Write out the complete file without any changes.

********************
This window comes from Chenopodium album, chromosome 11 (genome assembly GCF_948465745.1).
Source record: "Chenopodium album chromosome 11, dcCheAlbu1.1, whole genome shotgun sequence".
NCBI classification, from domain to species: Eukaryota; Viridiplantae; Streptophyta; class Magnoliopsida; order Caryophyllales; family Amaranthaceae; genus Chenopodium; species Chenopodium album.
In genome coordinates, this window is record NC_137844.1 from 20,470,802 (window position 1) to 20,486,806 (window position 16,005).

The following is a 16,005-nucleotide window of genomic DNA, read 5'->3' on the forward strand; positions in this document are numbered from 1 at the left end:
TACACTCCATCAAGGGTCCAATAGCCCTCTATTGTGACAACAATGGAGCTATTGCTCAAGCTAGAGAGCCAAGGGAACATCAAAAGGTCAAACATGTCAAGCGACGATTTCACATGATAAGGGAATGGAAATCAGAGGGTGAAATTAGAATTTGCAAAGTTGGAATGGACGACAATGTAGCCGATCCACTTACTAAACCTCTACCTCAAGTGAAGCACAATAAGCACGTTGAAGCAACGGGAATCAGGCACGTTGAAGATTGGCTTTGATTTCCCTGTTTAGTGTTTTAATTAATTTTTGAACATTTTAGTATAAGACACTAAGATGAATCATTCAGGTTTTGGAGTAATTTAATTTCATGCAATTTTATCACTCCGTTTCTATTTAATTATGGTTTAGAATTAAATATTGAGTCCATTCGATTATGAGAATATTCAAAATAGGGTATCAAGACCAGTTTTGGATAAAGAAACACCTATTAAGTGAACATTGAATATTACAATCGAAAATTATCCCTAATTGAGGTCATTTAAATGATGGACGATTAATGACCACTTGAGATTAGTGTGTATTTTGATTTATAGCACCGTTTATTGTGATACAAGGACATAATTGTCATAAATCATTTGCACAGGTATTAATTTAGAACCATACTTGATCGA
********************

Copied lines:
This window comes from Chenopodium album, chromosome 11 (genome assembly GCF_948465745.1).
Source record: "Chenopodium album chromosome 11, dcCheAlbu1.1, whole genome shotgun sequence".
NCBI classification, from domain to species: Eukaryota; Viridiplantae; Streptophyta; class Magnoliopsida; order Caryophyllales; family Amaranthaceae; genus Chenopodium; species Chenopodium album.
In genome coordinates, this window is record NC_137844.1 from 20,470,802 (window position 1) to 20,486,806 (window position 16,005).

The following is a 16,005-nucleotide window of genomic DNA, read 5'->3' on the forward strand; positions in this document are numbered from 1 at the left end:
TACACTCCATCAAGGGTCCAATAGCCCTCTATTGTGACAACAATGGAGCTATTGCTCAAGCTAGAGAGCCAAGGGAACATCAAAAGGTCAAACATGTCAAGCGACGATTTCACATGATAAGGGAATGGAAATCAGAGGGTGAAATTAGAATTTGCAAAGTTGGAATGGACGACAATGTAGCCGATCCACTTACTAAACCTCTACCTCAAGTGAAGCACAATAAGCACGTTGAAGCAACGGGAATCAGGCACGTTGAAGATTGGCTTTGATTTCCCTGTTTAGTGTTTTAATTAATTTTTGAACATTTTAGTATAAGACACTAAGATGAATCATTCAGGTTTTGGAGTAATTTAATTTCATGCAATTTTATCACTCCGTTTCTATTTAATTATGGTTTAGAATTAAATATTGAGTCCATTCGATTATGAGAATATTCAAAATAGGGTATCAAGACCAGTTTTGGATAAAGAAACACCTATTAAGTGAACATTGAATATTACAATCGAAAATTATCCCTAATTGAGGTCATTTAAATGATGGACGATTAATGACCACTTGAGATTAGTGTGTATTTTGATTTATAGCACCGTTTATTGTGATACAAGGACATAATTGTCATAAATCATTTGCACAGGTATTAATTTAGAACCATACTTGATCGA